Two years later, however, the ATF changed its thinking and stopped classifying 80 percent receivers as firearms, rooting its rationale on the mechanical characteristics of the receivers instead of the amount of time necessary to convert them into weapons. In a 2006 letter to a manufacturer, the ATF explained that receivers “must be completely solid and unmachined in the trigger/hammer recess area” in order to not be classified as firearms and did not discuss the amount of time necessary to convert them into weapons. Proceeding along that mechanical line of analysis, the ATF has since determined repeatedly that different variations of 80 percent receivers are not firearms because they lack certain “machining” characteristics—typically that the firing cavities have not been drilled to allow the exit of a fired bullet. The broad array of online tutorials on 80 percent receivers on websites like www.80lowerjig.com and www.80percentarms.com explain how to easily complete that process using home tools. Because the ATF now does not classify 80 percent receivers as firearms, they fall outside the GCA, meaning that manufacturers do not have to inscribe them with serial numbers, record the identities of their customers, or run background checks on their customers to prevent sales to convicted felons, domestic abusers or other groups prohibited from owning firearms.
Of course, the federal government is not the only regulator of firearms in the United States. States have their own firearms laws, and some have taken a more aggressive approach on 80 percent receivers, but the severity of state laws varies even among those that have taken action. California and Connecticut, for example, require serial numbers on all firearms. New York, Massachusetts, Virginia and Washington all regulate undetectable guns—typically made with plastic from a 3-D printer and capable of not triggering metal detectors—but do not currently require serial numbers. A complete list of current state laws in this area can be found here. The bottom line is that ghost guns are unregulated at the federal level and in most states, but different state laws create a patchwork of regulation for gun manufacturers and purchasers to navigate.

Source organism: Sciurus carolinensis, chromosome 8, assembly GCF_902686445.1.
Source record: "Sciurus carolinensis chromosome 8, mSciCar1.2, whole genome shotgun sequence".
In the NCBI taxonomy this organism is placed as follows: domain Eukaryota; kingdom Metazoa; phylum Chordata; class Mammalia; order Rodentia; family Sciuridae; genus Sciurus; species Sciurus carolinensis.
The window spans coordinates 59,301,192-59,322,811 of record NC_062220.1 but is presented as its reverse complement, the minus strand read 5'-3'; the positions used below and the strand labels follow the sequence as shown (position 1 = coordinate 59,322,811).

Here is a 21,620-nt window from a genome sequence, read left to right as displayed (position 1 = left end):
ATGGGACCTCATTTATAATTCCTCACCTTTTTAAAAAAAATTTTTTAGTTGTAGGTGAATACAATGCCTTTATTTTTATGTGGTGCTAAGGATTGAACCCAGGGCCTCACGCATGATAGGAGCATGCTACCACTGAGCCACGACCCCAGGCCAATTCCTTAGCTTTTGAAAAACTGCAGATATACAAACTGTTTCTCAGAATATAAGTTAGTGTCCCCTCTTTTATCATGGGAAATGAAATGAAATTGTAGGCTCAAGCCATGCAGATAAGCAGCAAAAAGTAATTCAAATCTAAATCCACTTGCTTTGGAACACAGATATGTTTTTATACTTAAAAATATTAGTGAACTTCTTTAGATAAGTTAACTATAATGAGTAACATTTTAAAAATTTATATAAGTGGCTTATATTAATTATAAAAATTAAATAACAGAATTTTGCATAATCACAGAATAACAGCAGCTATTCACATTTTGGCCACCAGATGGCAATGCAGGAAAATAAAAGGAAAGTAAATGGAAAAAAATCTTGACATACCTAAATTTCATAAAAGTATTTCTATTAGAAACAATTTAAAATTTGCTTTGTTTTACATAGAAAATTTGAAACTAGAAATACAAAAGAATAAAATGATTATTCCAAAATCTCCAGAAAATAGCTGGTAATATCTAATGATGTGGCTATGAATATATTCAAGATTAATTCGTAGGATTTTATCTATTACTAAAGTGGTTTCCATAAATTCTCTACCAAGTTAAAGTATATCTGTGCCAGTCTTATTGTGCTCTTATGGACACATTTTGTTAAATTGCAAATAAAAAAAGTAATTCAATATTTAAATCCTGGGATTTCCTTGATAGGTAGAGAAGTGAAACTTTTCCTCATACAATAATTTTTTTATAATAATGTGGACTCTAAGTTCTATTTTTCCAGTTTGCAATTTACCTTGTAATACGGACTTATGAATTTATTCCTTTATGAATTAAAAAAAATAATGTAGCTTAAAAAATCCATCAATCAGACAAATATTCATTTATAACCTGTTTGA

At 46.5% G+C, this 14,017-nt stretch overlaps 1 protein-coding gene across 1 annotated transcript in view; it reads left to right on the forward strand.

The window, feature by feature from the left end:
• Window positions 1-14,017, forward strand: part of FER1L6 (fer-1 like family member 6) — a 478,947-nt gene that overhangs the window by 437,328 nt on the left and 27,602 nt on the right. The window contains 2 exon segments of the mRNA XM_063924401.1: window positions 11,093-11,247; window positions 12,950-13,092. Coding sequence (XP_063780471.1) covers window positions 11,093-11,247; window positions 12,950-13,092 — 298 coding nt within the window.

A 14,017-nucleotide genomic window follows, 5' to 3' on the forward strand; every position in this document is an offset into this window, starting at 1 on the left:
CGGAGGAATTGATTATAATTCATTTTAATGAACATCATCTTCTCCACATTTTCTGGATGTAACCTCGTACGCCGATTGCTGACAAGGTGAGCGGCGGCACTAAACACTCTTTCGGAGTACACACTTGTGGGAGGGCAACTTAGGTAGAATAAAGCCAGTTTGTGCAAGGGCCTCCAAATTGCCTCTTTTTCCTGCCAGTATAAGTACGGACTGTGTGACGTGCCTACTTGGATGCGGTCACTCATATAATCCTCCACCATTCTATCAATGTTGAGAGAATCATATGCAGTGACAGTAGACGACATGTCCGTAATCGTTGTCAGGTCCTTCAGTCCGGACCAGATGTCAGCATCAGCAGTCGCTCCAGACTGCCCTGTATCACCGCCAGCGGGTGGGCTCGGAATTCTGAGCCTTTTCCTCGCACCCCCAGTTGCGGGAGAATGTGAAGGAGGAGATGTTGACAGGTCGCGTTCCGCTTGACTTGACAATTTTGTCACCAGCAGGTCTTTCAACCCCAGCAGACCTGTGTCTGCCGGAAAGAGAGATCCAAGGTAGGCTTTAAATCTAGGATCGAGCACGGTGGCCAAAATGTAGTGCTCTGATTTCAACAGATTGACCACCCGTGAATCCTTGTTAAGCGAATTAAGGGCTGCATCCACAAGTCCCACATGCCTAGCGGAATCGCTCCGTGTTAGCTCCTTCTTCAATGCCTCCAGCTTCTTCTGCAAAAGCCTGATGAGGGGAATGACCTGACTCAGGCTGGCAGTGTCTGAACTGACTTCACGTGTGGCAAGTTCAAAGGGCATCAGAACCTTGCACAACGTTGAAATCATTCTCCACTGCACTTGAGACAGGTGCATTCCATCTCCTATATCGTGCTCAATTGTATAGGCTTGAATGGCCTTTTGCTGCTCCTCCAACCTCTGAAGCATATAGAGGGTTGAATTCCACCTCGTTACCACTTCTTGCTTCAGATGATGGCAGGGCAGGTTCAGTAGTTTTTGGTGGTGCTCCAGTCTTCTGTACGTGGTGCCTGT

In response to the Santa Clarita high school shooting, the state of California, several gun control advocacy groups, and the parents of two children killed by shooters wielding ghost guns filed suit against the ATF and the Justice Department in the Northern District of California in September 2020. They argue that the ATF’s failure to classify ghost guns as firearms and thus to subject them to appropriate regulation contravenes the GCA and is arbitrary and capricious. As the lead plaintiff, California rests its position primarily on the ATF’s interpretation of 18 U.S.C. § 921(a)(3) prior to 2006. The state believes that ATF’s abandonment of its temporal test “that looked at the speed and ease with which a receiver or frame could be converted into an operable firearm” in favor of a “machining operations” assessment that looked at the remaining assembly tasks was done without justification.